Club Introduction

  • Club resources and information (Phone Numbers, Emails) – Helps the new member to know who they can contact for help.
    • Explain club officer roles – Explain all the roles in the club and what responsibilities and support to members these roles offer.
  • A Toastmaster’s Promise – This sets the expectation of what is expected for the new member to be an active member of the club. Clubs might want to add club rules and expectations to this area of the checklist.
  • New Member Induction Ceremony – This welcomes the new member to the club and makes them feel special about joining the club.
  • New Member Profile Sheet – Understanding the members goals can help the club meet and support those goals for this new member. This can help the VPE to suggest a mentor for the member and can help the VPE set a speaking schedule for the new member.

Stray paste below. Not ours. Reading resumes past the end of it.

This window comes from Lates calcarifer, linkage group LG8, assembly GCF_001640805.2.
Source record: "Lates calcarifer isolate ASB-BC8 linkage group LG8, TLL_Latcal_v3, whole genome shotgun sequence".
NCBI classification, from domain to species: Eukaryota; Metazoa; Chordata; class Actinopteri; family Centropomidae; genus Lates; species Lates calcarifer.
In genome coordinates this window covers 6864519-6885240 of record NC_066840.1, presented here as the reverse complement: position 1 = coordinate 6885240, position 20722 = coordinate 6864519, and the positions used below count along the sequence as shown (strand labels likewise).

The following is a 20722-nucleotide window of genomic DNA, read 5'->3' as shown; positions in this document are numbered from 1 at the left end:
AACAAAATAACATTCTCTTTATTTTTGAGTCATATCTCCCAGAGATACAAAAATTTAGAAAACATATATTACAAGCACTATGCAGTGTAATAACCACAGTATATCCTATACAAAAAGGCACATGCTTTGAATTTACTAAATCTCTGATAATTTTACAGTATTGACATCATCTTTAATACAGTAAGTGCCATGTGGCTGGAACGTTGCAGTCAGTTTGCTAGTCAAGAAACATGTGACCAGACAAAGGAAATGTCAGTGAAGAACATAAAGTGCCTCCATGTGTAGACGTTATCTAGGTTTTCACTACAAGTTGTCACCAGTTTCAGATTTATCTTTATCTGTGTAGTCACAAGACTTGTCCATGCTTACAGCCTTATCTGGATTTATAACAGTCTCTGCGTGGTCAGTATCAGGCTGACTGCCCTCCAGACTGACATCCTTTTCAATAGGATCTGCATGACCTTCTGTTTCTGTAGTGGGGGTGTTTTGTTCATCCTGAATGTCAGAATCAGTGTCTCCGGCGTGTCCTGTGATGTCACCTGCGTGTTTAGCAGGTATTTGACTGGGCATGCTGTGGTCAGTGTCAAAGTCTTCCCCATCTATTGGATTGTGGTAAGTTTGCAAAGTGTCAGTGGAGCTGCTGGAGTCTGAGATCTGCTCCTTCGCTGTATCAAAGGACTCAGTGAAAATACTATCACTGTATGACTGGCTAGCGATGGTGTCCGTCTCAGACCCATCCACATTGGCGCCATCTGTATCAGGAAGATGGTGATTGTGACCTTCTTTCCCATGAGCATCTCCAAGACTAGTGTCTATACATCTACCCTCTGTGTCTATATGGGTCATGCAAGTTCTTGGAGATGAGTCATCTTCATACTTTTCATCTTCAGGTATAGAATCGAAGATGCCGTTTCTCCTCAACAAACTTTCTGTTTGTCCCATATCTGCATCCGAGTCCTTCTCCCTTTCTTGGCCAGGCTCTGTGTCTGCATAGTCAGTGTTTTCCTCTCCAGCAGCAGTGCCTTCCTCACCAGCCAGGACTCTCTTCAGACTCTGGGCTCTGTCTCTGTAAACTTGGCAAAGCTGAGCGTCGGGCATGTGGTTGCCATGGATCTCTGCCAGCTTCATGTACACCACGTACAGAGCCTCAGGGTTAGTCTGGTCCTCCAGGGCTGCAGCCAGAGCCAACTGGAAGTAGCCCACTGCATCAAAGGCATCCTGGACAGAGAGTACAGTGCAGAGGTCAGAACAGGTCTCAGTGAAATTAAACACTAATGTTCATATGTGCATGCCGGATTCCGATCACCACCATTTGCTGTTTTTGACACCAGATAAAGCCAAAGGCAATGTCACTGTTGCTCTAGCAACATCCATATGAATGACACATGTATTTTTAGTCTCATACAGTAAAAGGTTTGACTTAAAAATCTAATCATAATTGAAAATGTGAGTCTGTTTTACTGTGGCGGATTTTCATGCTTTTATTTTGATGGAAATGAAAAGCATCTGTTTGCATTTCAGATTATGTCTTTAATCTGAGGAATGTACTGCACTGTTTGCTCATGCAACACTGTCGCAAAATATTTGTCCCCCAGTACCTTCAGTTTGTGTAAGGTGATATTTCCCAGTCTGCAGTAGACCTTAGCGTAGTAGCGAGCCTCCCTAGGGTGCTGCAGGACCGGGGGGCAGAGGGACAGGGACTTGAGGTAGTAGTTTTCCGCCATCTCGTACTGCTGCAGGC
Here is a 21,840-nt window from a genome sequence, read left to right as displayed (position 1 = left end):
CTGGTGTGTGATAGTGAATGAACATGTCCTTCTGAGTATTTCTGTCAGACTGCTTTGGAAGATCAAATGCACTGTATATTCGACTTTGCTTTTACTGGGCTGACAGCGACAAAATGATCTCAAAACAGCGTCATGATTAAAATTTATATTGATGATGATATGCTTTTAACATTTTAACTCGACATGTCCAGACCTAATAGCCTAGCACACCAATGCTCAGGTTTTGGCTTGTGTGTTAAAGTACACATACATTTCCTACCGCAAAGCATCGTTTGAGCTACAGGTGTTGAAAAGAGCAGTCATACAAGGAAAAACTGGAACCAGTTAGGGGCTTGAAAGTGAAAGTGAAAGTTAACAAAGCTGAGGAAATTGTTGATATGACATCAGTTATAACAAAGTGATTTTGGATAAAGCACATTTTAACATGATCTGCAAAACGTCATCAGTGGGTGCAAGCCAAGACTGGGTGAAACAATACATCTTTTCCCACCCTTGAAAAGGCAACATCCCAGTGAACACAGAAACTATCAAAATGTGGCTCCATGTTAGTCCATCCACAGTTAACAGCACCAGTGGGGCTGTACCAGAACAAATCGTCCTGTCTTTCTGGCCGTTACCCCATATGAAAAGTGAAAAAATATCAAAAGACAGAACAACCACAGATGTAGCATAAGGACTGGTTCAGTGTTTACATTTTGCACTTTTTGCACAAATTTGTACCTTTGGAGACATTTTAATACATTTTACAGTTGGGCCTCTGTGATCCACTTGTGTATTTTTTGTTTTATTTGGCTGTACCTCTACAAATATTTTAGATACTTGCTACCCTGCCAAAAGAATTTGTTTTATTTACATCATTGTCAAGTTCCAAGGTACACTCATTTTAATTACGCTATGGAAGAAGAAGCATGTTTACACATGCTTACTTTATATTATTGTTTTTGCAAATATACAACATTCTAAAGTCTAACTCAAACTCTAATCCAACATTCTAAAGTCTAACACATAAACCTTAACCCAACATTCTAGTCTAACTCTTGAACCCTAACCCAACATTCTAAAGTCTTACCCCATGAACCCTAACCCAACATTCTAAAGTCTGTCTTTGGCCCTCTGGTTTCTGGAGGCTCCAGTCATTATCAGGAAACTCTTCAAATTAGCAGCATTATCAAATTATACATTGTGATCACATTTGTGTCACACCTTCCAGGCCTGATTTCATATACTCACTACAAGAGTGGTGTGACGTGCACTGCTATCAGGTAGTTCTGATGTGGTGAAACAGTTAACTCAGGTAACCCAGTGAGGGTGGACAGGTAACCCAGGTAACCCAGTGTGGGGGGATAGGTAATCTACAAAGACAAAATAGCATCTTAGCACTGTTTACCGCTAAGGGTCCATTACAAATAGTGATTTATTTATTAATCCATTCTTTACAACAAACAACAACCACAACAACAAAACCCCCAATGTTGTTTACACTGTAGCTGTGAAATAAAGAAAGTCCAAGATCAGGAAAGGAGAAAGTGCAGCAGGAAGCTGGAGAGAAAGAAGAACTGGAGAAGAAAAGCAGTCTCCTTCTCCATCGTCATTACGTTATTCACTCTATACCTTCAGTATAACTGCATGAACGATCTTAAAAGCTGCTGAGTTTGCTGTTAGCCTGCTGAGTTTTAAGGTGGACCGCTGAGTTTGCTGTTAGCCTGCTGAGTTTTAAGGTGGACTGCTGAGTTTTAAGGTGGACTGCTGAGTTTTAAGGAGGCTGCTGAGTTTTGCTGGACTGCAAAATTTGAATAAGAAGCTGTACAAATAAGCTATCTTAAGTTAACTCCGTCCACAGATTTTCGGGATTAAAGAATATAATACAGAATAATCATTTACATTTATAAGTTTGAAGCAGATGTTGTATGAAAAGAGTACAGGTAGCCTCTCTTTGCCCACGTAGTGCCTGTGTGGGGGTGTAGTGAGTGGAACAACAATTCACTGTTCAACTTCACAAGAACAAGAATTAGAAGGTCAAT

• Meeting Roles – Explain the meeting roles, why we do them and how they should be completed.
  • Discuss how to sign up for roles – Some clubs might review the roles at the end of the meeting, some might use a website, and some clubs might schedule the roles for the members. This is to let the member know how they can fill roles in the meeting when they are ready.
  • Mentoring Program (intro club’s mentor program, assign mentor) – This gives the member the support they need and a single person to call. It also relieves some of the responsibility of the club officers. The mentor can help the member work through this onboarding checklist.

Toastmasters 101

  • Pathways Getting Starting Videos – How to login and use Pathways. The new member should watch these videos and then review them with the mentor.